Net migration from Mexico falls to near zero - or below
It's primarily the lousy economy, of course, and has little to do with any additional measures on the border to halt illegal immigration.
But there are other factors inside Mexico at play as well.
The largest wave of immigration in history from a single country to the United States has come to a standstill. After four decades that brought 12 million current immigrants-more than half of whom came illegally-the net migration flow from Mexico to the United States has stopped-and may have reversed, according to a new analysis by the Pew Hispanic Center of multiple government data sets from both countries.
The standstill appears to be the result of many factors, including the weakened U.S. job and housing construction markets, heightened border enforcement, a rise in deportations, the growing dangers associated with illegal border crossings, the long-term decline in Mexico's birth rates and changing economic conditions in Mexico.
Among the report's key findings:
- In the five-year period from 2005 to 2010, about 1.4 million Mexicans immigrated to the United States and about 1.4 million Mexican immigrants and their U.S.-born children moved from the United States to Mexico.
- In the five-year period a decade earlier (1995 to 2000), about 3 million Mexicans had immigrated to the U.S. and fewer than 700,000 Mexicans and their U.S. born-children had moved from the U.S. to Mexico.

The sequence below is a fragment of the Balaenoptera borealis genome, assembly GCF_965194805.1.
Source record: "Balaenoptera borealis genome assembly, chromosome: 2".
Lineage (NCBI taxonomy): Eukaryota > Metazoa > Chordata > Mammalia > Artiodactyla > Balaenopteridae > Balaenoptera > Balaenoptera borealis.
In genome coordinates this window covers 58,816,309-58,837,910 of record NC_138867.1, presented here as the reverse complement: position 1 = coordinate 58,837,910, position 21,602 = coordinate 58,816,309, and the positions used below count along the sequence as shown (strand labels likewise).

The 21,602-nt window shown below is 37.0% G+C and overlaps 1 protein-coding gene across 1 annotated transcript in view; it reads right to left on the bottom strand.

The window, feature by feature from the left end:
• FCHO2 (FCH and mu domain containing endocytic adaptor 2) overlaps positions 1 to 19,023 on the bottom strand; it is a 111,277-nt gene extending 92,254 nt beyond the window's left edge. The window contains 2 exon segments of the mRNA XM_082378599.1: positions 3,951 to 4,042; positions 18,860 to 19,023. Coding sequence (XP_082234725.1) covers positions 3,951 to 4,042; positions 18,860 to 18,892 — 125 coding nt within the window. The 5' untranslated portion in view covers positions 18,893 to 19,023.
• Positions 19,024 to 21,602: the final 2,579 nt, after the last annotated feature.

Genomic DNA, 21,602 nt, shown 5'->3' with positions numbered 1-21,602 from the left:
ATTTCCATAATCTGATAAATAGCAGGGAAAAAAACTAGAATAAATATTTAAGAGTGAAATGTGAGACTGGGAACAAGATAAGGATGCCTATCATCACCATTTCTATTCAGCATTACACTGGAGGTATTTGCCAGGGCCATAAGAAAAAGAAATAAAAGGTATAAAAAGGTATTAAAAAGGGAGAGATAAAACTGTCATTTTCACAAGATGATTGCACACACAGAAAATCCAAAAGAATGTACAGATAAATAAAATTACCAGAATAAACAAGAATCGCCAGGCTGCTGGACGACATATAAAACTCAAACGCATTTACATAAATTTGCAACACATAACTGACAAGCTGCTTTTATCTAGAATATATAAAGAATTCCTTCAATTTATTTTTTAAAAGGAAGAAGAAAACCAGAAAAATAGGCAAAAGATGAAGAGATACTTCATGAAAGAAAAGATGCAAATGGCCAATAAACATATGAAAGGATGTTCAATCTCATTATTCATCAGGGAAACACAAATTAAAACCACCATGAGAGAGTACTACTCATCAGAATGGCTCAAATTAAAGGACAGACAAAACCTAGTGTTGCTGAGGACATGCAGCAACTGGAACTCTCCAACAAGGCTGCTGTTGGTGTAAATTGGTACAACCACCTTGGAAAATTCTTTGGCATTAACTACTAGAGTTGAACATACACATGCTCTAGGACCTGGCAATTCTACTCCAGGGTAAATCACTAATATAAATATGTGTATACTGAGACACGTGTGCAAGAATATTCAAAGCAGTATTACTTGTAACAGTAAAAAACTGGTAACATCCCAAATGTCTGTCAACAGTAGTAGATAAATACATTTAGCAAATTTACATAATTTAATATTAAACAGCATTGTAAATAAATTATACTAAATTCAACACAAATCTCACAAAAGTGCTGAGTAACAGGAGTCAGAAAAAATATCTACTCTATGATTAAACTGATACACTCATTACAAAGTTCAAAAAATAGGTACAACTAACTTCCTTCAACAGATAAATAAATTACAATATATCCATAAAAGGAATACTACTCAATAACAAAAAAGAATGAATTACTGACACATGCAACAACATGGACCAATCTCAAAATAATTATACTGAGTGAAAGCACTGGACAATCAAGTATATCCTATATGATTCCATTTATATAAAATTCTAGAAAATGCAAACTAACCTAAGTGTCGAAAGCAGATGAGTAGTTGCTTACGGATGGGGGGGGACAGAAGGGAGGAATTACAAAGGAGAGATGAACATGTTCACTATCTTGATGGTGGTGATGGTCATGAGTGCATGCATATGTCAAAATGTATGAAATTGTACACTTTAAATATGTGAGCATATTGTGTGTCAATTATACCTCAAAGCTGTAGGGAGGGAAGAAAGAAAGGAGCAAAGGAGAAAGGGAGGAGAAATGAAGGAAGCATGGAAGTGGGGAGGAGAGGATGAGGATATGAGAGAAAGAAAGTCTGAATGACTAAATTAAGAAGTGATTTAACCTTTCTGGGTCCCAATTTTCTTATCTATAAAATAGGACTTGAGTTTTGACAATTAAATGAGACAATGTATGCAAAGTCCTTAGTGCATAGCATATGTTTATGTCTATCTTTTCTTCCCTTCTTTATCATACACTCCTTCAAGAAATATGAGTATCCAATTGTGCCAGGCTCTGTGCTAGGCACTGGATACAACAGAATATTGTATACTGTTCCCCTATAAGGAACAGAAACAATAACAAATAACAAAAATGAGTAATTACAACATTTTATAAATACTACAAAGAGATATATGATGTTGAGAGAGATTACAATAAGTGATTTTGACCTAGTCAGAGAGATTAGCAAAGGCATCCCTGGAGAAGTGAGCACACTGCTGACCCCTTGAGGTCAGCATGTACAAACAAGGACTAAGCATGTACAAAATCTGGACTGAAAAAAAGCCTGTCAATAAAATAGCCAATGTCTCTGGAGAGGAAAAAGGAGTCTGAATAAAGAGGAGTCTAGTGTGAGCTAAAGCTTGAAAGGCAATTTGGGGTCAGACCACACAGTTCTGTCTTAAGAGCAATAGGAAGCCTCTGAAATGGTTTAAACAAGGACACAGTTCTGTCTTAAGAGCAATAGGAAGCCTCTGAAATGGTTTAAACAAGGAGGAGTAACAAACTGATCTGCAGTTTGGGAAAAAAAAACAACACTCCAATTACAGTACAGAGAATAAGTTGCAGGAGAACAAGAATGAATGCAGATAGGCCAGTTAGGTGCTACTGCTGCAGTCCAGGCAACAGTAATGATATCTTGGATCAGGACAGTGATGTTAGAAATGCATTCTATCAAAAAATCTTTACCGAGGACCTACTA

- This sharp downward trend in net migration has led to the first significant decrease in at least two decades in the number of unauthorized Mexican immigrants living in the U.S.-to 6.1 million in 2011, down from a peak of nearly 7 million in 2007. Over the same period the number of authorized Mexican immigrants rose modestly, from 5.6 million in 2007 to 5.8 million in 2011.
It's also true that deportations have skyrocketed, although the number of illegals caught crossing the border has dropped substantially. Also, far fewer illegals who have been repatriated back to Mexico plan to try and return to the US.
This trend may reverse itself once the economy gets moving again. Until then, it might behoove the government to try and shore up the holes in our security along the border so that we will be ready if the onslaught of illegals from the south picks up again.